Stephon Marbury has arrangement to procure 10 million medical masks for New York

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Former NBA player Stephon Marbury told The New York Post that he’s arranged a deal to deliver 10 million N95 medical masks to New York. These masks are much-needed among healthcare workers battling the COVID-19 pandemic.

Marbury is having the masks produced at cost in China, where he played the last seven years of his career.

Although Marbury currently lives in Beijing, China, he said “At the end of the day, I am from Brooklyn. This is something that is close and dear to my heart as far as being able to help New York.”

While growing up, Marbury starred at Abraham Lincoln High School in Brooklyn and on New York City’s famed playgrounds. After one year at Georgia Tech, Marbury left for the NBA. The high-scoring guard played for five teams during his 13-year NBA career, including his hometown New York Knicks.

After sitting out for two seasons, Marbury signed to play for the Beijing Ducks in 2011. The move was initially seen as a way for Marbury to prove he could still play at an NBA level. Instead, Beijing became home-away-from home for the New Yorker.

Marbury averaged 21.6 points per game in 271 contests spread over seven seasons with the Ducks.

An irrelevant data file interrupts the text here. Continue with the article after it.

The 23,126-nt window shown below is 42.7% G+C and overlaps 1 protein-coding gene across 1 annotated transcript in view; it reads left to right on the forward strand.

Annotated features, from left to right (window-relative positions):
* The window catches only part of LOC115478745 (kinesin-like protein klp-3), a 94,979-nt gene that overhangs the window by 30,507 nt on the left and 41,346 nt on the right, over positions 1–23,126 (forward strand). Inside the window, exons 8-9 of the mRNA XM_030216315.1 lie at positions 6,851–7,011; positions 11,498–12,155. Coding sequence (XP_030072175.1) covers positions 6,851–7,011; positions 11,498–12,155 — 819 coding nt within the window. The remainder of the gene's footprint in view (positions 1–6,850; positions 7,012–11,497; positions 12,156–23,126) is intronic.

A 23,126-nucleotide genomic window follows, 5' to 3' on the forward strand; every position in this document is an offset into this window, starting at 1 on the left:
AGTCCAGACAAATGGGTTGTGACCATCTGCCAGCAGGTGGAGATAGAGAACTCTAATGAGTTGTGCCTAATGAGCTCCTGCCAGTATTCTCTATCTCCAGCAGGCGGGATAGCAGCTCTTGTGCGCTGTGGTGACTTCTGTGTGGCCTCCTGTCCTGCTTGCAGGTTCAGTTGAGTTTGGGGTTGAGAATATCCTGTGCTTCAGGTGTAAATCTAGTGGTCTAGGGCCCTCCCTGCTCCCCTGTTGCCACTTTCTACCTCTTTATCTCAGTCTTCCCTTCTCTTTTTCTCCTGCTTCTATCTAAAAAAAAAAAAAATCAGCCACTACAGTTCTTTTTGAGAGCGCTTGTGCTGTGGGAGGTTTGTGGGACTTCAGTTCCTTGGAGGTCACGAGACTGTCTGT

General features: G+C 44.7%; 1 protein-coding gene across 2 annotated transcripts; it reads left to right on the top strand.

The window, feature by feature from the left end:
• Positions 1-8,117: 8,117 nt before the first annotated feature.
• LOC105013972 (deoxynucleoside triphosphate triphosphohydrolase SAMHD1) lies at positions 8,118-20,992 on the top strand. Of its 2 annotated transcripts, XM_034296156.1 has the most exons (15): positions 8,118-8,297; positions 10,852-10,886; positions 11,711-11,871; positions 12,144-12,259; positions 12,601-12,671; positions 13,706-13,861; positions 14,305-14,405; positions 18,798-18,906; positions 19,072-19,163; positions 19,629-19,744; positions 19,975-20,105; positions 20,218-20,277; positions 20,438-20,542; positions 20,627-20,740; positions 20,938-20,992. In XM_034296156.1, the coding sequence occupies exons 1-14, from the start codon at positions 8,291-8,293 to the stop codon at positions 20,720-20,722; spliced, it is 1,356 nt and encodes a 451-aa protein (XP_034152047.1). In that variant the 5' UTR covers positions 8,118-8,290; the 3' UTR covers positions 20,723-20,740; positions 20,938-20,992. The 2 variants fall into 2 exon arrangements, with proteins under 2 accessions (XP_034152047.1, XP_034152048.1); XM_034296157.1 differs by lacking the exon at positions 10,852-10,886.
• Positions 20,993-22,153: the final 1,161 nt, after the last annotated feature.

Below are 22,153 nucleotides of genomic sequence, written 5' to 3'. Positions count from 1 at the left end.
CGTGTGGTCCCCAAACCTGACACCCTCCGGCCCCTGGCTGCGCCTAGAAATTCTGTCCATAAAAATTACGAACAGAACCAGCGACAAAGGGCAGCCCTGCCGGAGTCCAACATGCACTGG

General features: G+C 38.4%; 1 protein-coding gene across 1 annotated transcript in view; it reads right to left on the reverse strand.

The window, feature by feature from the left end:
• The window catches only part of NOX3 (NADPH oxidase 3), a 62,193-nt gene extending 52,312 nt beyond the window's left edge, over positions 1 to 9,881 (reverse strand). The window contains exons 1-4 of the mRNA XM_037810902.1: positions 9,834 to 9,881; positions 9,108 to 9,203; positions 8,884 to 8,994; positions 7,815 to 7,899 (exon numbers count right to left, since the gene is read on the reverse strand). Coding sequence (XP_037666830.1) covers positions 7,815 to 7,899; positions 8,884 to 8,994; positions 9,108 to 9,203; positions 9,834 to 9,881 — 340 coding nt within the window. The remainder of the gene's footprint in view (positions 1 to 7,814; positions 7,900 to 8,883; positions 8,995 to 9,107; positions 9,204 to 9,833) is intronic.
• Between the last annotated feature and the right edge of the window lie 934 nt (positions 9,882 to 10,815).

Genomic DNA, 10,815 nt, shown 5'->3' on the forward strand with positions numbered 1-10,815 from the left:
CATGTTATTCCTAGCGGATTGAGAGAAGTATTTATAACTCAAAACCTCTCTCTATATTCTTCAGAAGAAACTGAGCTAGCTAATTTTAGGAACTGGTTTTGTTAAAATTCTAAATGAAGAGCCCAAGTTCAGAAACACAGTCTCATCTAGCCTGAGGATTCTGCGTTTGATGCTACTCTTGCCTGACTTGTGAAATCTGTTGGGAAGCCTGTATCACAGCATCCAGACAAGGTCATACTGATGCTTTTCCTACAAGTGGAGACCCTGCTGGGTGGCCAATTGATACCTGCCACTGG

Georgetown sophomore Mac McClung declares for 2020 NBA Draft

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Georgetown sophomore Mac McClung told ESPN Jonathan Givony that he’s declaring for the 2020 NBA Draft.

McClung first came to national prominence when his high school highlights blew up on YouTube:

In his second season at Georgetown, McClung averaged 15.7 points and 1.4 steals per game. A foot injury in late-January kept McClung out of the lineup for nearly a month. He returned for one game in late-February, but played just eight minutes off the Hoyas’ bench.

The six-foot-two guard is known for his deep shooting range and his highlight dunks. McClung’s shot is inconsistent however, as he shot under 40% in each of his first two seasons at Georgetown. McClung’s defense also needs work.

McClung projects to be a point guard in the NBA, due to his size. To make it as a lead guard, he’ll need to work on his ballhandling and playmaking. With those question marks, McClung is seen as a stretch to be drafted in the second round.

McClung stated he’s signing with an NBA/NCAA approved agent. That will allow him to keep his college eligibility as he goes through the pre-draft process.

Report: NBA Together asks players who have recovered from COVID-19 to consider donating plasma

Jazz stars Donovan Mitchell and Rudy Gobert
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Shams Charania of The Athletic reports that the NBA Together initiative is asking NBA players who have recovered from coronavirus to consider donating plasma:

NBA Together was created in the wake of the coronavirus outbreak, as the NBA suspended the 2019-20 season.

One of the efforts NBA Together is supporting is the COVID-19 Convalescent Plasma Project. This project has brought together top medical specialists to determine if plasma donations could help in treating coronavirus.

Several NBA players have tested positive for COVID-19. This group includes Rudy Gobert and Donovan Mitchell of the Utah Jazz, Kevin Durant of the Brooklyn Nets, Marcus Smart of the Boston Celtics and Christian Wood of the Detroit Pistons. All players reported either feeling no symptoms or have recovered from the affliction.